Another Salvagno related entity, Atlantic Surface Prep, Inc. still seems active on the environmental front. In the last posted issue of EBA/NYS online newsletter, Alex Salvagno appears on the board of directors as president of Atlantic Surface Prep, Inc. Despite post indictment declarations of AAR Contractor bankruptcy and what must be hefty legal fees for the Salvagnos, Atlantic Surface Prep as an entity has managed to be generous with a prominent Capital Region non profit group. One headed partly by pols and newspaper publishers. Non profits are a major part of the Capital Region economy: they wield considerable clout when it comes to public contracts. At the Salvagno trial, the former executive director of one major non-profit, Center for the Disabled in Albany, came forward in Salvagno's defense. (The Center incidentally has its own legal issues. Stemming from intimidating workers trying to unionize.) The ex executive director, testified that the money trail which led to Salvagno from dummy lab ALA, was just an accounting mix up between himself, Salvagno and the confessed lab front man. In rebuttal testimony, the front man denied this. And in doing so, confessed again. Earlier, ALA's book keeper had given a detailed account of how Salvagno's financial involvement was allegedly juggled.

According to a 02/15/04 Syracuse Post-Standard story "CNY Raid Helped Start National Crackdown" the EPA investigations into New York State abatement fraud touched off awareness of similar practices nationwide. Referencing the investigations, Brent Kynoch, managing director of the Environmental Information Association, a national asbestos trade group based in Chevy Chase, Maryland, said "What's happening in New York is precisely what has to happen in our industry". In the same story Kevin Cannan, current president of the Professional Abatement Contractors of New York says "...some of the contractors that did bad work two, three, or four years ago have turned around and started to do work again."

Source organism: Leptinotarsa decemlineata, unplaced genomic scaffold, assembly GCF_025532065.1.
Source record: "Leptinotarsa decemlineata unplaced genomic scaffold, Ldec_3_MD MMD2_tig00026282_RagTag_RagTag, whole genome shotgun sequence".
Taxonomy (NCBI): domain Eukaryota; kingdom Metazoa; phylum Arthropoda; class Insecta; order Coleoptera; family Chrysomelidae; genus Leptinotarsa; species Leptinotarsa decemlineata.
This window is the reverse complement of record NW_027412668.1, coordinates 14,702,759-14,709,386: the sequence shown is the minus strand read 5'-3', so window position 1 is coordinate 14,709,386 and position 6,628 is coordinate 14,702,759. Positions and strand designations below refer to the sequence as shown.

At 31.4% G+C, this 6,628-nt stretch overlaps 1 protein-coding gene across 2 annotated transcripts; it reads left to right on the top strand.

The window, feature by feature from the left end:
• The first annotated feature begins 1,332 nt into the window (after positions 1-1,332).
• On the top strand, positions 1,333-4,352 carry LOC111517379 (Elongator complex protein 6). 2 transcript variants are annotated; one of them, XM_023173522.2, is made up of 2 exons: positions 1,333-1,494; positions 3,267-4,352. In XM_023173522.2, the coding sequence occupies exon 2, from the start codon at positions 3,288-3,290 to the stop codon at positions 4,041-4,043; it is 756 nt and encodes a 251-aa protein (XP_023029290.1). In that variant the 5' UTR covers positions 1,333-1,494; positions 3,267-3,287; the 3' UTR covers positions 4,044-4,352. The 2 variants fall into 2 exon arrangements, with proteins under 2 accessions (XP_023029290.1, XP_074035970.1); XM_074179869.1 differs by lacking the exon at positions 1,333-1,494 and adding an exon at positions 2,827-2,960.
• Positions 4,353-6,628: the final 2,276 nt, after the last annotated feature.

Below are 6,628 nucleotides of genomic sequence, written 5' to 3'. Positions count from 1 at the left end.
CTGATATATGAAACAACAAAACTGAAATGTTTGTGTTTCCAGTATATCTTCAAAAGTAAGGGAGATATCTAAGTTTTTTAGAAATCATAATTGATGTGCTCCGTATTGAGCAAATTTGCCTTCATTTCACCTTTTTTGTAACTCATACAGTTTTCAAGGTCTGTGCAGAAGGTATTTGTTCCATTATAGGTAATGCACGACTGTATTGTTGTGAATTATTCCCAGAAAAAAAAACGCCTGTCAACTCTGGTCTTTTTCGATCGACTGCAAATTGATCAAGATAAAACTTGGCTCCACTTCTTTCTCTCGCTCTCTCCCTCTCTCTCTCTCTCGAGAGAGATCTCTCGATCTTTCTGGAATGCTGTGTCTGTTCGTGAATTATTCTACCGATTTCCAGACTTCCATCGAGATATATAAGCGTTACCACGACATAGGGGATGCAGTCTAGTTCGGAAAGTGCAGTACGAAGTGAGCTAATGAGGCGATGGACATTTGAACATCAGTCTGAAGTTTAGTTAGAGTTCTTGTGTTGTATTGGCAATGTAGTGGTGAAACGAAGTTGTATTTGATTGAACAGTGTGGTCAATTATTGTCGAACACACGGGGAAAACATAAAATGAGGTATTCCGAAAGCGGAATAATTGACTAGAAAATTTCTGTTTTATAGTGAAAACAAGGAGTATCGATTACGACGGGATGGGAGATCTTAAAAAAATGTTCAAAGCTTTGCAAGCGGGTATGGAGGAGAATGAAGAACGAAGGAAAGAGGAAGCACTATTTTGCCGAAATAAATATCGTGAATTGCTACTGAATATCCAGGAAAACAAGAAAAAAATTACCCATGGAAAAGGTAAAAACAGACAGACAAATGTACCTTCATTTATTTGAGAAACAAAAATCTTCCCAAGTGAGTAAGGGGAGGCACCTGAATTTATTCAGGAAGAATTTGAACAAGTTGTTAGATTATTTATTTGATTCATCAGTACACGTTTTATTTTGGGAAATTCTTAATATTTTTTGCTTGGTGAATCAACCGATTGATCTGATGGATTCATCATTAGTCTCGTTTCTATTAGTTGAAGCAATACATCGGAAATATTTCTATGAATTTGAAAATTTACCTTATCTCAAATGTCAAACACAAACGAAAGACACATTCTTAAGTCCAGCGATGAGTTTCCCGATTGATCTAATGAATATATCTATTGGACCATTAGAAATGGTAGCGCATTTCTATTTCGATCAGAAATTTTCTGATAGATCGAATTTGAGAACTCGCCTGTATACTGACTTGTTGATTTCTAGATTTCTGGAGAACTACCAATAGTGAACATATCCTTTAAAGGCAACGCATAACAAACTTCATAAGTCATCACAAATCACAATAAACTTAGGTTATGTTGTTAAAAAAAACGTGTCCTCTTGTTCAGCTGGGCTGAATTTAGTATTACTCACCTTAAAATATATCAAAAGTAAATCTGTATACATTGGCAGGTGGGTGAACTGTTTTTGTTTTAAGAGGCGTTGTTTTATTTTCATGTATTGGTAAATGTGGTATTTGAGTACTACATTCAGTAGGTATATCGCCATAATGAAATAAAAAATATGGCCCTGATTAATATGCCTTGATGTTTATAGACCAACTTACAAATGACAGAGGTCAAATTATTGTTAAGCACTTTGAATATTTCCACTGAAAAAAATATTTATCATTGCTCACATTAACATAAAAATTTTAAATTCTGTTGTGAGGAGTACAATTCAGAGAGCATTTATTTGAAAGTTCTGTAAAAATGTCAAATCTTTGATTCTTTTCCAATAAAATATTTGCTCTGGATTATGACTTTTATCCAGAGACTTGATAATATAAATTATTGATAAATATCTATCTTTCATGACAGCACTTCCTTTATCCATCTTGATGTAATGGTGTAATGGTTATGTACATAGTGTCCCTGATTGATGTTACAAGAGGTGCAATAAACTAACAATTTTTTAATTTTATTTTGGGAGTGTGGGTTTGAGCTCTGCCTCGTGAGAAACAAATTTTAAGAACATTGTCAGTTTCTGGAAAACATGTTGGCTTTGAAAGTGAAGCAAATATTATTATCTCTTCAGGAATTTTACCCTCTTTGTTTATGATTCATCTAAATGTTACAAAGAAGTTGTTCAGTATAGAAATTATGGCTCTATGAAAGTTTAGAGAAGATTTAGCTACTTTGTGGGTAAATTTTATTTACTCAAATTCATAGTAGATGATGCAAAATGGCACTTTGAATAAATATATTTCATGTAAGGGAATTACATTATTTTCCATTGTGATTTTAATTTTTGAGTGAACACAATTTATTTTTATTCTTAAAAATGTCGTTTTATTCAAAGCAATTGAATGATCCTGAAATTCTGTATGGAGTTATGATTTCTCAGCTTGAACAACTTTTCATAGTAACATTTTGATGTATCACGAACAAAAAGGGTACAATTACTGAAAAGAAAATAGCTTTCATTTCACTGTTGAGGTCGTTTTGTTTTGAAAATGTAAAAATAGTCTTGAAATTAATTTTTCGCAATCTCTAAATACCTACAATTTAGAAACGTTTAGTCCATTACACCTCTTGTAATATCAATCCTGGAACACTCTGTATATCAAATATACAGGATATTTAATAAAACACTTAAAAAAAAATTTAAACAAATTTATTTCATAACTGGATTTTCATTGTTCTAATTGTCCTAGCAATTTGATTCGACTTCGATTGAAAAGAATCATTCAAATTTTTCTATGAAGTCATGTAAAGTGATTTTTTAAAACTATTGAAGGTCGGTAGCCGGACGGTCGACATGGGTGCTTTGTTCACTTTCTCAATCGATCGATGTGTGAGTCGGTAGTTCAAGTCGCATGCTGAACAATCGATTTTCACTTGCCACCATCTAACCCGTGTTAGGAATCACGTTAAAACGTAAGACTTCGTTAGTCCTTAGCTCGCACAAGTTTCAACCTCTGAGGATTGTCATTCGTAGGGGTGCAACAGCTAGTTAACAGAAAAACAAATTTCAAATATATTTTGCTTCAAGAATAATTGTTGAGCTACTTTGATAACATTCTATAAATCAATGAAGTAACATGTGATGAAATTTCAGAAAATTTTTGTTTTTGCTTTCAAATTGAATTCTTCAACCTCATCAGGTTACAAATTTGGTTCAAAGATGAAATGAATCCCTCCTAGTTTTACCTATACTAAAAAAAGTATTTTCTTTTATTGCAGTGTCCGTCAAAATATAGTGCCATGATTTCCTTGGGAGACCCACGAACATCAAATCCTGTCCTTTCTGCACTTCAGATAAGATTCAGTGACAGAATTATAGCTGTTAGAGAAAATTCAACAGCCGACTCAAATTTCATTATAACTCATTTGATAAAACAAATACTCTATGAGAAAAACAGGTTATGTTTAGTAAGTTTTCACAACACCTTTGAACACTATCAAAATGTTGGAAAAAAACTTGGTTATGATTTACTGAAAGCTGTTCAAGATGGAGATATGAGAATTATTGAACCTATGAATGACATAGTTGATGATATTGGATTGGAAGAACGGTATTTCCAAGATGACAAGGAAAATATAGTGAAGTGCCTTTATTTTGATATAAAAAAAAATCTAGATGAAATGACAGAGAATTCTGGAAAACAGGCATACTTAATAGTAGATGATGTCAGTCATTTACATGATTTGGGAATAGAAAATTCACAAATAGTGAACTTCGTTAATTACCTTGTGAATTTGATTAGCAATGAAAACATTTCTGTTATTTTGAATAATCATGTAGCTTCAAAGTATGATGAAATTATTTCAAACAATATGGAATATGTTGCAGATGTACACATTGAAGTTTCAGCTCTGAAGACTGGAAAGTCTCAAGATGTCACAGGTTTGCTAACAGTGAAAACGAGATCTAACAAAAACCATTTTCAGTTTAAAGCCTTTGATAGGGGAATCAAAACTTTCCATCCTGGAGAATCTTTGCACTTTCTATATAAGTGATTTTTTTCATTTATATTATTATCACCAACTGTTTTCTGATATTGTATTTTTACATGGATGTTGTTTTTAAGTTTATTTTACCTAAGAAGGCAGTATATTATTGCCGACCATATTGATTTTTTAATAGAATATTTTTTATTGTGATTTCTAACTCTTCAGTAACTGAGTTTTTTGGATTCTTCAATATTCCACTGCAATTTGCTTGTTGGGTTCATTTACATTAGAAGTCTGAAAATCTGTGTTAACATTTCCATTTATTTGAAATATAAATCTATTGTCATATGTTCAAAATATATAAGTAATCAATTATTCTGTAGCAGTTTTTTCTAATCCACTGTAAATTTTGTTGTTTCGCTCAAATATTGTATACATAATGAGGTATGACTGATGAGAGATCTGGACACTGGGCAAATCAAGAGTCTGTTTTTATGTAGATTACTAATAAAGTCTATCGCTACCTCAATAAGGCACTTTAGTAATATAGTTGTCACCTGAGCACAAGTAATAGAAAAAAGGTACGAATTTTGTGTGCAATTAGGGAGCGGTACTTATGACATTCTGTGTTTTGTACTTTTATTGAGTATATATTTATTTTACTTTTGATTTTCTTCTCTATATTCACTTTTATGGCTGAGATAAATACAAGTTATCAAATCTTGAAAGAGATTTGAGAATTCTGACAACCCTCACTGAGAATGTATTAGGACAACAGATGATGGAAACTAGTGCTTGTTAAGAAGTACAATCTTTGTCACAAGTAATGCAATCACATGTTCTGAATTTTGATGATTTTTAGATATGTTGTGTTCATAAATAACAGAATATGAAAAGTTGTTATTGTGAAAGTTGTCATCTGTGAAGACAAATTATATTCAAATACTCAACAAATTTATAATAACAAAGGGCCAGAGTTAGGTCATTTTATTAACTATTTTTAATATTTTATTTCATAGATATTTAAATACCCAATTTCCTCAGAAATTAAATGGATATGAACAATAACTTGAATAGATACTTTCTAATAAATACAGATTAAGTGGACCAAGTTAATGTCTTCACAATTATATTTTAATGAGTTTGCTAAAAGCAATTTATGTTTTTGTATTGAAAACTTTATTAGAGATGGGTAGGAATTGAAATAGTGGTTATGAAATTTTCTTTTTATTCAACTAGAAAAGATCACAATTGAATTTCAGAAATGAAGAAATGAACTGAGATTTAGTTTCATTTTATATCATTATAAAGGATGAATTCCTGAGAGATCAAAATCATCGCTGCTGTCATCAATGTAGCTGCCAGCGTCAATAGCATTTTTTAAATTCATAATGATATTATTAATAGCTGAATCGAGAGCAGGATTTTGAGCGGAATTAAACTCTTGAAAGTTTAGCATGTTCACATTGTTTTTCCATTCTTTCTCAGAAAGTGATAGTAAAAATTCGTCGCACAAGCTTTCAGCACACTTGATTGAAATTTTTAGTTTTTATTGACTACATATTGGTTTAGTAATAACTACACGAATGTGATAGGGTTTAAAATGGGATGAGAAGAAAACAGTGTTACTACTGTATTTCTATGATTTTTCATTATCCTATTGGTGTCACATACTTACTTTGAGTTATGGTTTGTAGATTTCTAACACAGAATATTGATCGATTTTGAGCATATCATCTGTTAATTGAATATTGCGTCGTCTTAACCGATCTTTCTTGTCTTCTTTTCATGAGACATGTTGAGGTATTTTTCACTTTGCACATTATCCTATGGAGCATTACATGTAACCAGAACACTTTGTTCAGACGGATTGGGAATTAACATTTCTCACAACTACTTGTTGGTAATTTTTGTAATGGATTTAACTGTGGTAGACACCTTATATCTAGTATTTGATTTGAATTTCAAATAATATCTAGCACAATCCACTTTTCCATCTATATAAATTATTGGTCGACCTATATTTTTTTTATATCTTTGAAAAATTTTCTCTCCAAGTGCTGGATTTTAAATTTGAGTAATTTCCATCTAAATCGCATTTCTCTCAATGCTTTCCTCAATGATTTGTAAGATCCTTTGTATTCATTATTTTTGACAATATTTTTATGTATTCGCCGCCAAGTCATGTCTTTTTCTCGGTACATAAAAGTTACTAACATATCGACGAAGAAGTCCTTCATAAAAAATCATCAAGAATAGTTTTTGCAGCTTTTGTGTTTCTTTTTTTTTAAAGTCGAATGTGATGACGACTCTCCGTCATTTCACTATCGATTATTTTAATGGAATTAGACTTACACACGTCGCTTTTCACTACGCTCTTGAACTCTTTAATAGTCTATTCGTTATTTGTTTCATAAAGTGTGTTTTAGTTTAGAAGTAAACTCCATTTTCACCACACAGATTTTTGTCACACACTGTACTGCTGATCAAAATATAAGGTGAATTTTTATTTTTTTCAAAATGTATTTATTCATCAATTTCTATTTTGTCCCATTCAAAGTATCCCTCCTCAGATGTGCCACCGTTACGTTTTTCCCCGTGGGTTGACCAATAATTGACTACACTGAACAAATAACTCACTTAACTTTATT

Many questions as to how this massive fraud went unchecked in New York State for so long go unanswered. The New York State Labor Department, which oversees conditions of abatement workers, caught AAR violating worker safety laws on several occasions. Yet public contracts kept coming. Indeed, AAR worked on the very building in Albany which houses the Labor Department's Asbestos Control Bureau. 3 years ago, when initial news of the AAR indictments broke, a number of upstate papers carried the story. Since the United States v. Salvagno trial began in November 2003 and during its full 4 months, the Syracuse Post Standard has done in depth coverage. Other regional papers responded when it emerged via testimony that AAR had done local jobs. The New York tabloids have run a story or two. Yet despite the reach of the overall prosecutions, the egregious disregard for general public and worker safety, the cynical and complex frauds and many unanswered questions, news coverage of the Salvagno trial, to quote the single 02/03/04 New York Times story, has been "sporadic" and "few reporters have been present in the courtroom" and "It's not something that's being actively discussed". Coverage has been particularly sparse in the Capital Region. Where you'd think local connections would provide interest.

One fascinating story that did appear however, showed up in the 12/08/02 Albany Times Union, some time after the Salvagno indictments were announced. Titled "Nowadays, the camera's not always so candid" the subject was digital cameras. In what was essentially a Christmas season shopping story a single consumer expounds on how successfully digital cameras can manipulate images. The quoted consumer? None other than Alex Salvagno. Sans mention by himself, or the newspaper, of his pending charges. But though a comprehensive history of the events and main figures connected to United States v. Salvagno has yet to appear in print, perhaps the conviction or acquittal of Alexander and Raul Salvagno will finally lift the cloud hanging over AAR Contractor.